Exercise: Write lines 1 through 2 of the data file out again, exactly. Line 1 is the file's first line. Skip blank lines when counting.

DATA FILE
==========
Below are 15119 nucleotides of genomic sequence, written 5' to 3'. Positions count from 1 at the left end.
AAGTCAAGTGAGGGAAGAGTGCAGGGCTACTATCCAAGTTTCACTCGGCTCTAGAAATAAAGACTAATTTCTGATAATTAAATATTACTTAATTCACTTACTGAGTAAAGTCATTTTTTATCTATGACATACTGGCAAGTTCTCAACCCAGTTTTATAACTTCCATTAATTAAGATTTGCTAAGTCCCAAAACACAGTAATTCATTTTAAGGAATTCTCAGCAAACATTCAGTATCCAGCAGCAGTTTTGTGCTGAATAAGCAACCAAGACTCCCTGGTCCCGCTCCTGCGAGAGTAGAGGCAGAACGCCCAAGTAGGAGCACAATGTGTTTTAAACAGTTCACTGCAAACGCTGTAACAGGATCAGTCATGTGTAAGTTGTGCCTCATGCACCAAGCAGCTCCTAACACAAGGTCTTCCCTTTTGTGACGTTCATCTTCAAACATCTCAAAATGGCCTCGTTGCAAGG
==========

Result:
Below are 15119 nucleotides of genomic sequence, written 5' to 3'. Positions count from 1 at the left end.
AAGTCAAGTGAGGGAAGAGTGCAGGGCTACTATCCAAGTTTCACTCGGCTCTAGAAATAAAGACTAATTTCTGATAATTAAATATTACTTAATTCACTTACTGAGTAAAGTCATTTTTTATCTATGACATACTGGCAAGTTCTCAACCCAGTTTTATAACTTCCATTAATTAAGATTTGCTAAGTCCCAAAACACAGTAATTCATTTTAAGGAATTCTCAGCAAACATTCAGTATCCAGCAGCAGTTTTGTGCTGAATAAGCAACCAAGACTCCCTGGTCCCGCTCCTGCGAGAGTAGAGGCAGAACGCCCAAGTAGGAGCACAATGTGTTTTAAACAGTTCACTGCAAACGCTGTAACAGGATCAGTCATGTGTAAGTTGTGCCTCATGCACCAAGCAGCTCCTAACACAAGGTCTTCCCTTTTGTGACGTTCATCTTCAAACATCTCAAAATGGCCTCGTTGCAAGG